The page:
The Gladwell Effect

From The New York Times:

Gladwell162b_1 “PEOPLE are experience rich and theory poor,” the writer Malcolm Gladwell said recently. “People who are busy doing things — as opposed to people who are busy sitting around, like me, reading and having coffee in coffee shops — don’t have opportunities to kind of collect and organize their experiences and make sense of them.” Slight, shoeless and sporting the large head of curly hair that’s become his trademark, Gladwell, a staff writer for The New Yorker, was sitting at the kitchen table of his apartment in a West Village town house. In tones at once laid-back and precise, he was discussing his best-selling books: “The Tipping Point” argues that small actions can spark “social epidemics” — a term he gives a positive connotation; and “Blink” a paean to intuitive thinking, makes a case for “thin-slicing,” paring down our information intake so we can tune out the static and make fast, sound decisions. Gladwell said his goal in those two books was simple: In a culture with too much information and not enough time, he offers “organizing structures” for people’s lives.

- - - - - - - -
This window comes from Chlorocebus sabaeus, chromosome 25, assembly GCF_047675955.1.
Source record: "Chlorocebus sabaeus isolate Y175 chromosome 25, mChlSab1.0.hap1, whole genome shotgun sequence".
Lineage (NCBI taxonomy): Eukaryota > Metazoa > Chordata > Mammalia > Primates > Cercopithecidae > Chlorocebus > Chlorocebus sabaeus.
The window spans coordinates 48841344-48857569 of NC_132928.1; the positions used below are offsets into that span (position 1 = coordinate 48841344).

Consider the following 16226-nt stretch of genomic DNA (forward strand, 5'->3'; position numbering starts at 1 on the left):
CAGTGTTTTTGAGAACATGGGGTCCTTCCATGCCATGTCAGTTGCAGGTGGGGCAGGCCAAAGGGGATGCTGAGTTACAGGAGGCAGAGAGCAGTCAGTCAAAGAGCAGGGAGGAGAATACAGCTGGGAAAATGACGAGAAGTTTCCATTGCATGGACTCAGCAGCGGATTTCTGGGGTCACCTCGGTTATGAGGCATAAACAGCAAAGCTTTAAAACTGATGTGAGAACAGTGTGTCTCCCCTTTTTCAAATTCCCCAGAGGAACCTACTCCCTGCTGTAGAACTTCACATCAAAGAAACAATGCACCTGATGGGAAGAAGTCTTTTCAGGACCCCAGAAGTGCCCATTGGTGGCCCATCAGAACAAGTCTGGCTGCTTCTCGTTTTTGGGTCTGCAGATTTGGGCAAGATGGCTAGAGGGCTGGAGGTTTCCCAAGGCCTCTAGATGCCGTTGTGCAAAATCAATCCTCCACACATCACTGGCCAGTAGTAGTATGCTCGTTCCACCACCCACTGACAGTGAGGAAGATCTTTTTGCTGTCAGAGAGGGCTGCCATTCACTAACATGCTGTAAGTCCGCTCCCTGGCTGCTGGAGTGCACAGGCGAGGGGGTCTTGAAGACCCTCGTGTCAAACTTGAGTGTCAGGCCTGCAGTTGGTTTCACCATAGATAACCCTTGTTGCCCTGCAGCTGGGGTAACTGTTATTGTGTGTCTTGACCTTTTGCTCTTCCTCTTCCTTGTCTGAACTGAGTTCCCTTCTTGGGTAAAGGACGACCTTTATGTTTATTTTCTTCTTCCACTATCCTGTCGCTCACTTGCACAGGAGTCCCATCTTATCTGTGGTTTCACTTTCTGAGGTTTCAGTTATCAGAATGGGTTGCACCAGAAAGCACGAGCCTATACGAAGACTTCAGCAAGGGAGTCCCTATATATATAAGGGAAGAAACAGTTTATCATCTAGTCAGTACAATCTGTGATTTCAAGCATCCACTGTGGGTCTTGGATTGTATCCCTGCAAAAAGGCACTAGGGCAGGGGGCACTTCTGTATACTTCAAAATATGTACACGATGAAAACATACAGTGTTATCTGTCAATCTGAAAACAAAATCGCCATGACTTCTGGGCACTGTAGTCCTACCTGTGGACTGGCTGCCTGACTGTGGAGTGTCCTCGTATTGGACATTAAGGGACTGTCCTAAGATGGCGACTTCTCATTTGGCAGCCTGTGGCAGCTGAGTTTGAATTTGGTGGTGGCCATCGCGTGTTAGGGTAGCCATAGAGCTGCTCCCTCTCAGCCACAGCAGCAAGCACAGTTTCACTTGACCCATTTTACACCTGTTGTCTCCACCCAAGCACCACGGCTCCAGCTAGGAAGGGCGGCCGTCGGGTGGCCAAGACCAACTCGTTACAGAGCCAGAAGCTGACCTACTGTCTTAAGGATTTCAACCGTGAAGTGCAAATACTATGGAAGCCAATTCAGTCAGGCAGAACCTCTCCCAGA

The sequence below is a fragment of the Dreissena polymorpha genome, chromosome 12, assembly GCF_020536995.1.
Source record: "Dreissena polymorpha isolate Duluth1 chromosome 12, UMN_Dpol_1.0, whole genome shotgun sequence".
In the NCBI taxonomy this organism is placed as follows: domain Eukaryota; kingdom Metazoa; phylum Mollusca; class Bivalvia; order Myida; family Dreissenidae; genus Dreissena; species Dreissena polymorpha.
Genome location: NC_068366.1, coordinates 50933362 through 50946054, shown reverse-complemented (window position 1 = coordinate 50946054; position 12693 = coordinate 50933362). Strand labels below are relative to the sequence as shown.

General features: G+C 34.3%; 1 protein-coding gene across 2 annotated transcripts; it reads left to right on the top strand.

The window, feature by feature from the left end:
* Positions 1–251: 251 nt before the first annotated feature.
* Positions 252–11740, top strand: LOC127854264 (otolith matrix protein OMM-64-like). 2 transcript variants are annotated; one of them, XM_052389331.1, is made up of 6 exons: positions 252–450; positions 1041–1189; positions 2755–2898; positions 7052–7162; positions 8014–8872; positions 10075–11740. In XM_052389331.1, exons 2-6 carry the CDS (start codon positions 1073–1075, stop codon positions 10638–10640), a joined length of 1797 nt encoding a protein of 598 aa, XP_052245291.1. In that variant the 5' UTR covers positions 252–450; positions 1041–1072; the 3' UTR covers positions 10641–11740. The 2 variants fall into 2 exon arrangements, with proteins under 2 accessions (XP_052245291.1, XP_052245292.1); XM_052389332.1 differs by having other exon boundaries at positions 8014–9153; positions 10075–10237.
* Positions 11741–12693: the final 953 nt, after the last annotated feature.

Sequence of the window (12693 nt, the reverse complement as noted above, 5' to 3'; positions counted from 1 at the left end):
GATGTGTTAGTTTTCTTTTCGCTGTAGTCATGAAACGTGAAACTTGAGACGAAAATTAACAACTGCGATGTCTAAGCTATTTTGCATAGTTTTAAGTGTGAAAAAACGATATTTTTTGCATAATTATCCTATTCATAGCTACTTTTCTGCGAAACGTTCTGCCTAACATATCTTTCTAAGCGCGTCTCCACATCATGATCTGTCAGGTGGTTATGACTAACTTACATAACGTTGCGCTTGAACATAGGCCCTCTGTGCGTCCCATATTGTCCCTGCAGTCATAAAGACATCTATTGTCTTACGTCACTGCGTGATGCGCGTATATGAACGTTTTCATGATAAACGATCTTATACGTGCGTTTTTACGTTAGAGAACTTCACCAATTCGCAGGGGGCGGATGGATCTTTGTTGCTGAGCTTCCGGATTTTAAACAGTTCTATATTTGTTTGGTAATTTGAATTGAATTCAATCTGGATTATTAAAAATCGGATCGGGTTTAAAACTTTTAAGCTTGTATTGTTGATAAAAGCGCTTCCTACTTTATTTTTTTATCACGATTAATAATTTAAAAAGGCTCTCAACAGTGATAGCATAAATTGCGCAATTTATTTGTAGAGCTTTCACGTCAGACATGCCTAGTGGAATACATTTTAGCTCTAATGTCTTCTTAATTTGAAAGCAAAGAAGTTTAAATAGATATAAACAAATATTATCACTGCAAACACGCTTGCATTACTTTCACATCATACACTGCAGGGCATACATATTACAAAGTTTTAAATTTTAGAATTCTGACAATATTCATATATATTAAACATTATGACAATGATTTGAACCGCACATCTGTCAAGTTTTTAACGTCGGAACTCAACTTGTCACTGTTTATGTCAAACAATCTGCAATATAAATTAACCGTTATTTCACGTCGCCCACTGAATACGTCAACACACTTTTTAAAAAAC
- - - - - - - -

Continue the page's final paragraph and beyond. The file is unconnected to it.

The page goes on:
Their success has given Gladwell an active, and extremely lucrative, second career as a public speaker. Much in demand, he is paid in the neighborhood of $40,000 per lecture. He’s also on the recommended reading list at many companies and business schools, and has spoken at West Point and the National Institutes of Health, among many other institutions. Last year, Time magazine named him one of its “100 most influential people.” Fast Company magazine called Gladwell “a rock star, a spiritual leader, a stud.” Stephen Gaghan, the screenwriter of multiple-thread narrative movies like “Traffic” and “Syriana,” is developing a movie based on “Blink.” That book is also the subject of a clever sendup, “Blank: The Power of Not Actually Thinking at All,” by the pseudonymous Noah Tall, which will be out this month.

More here.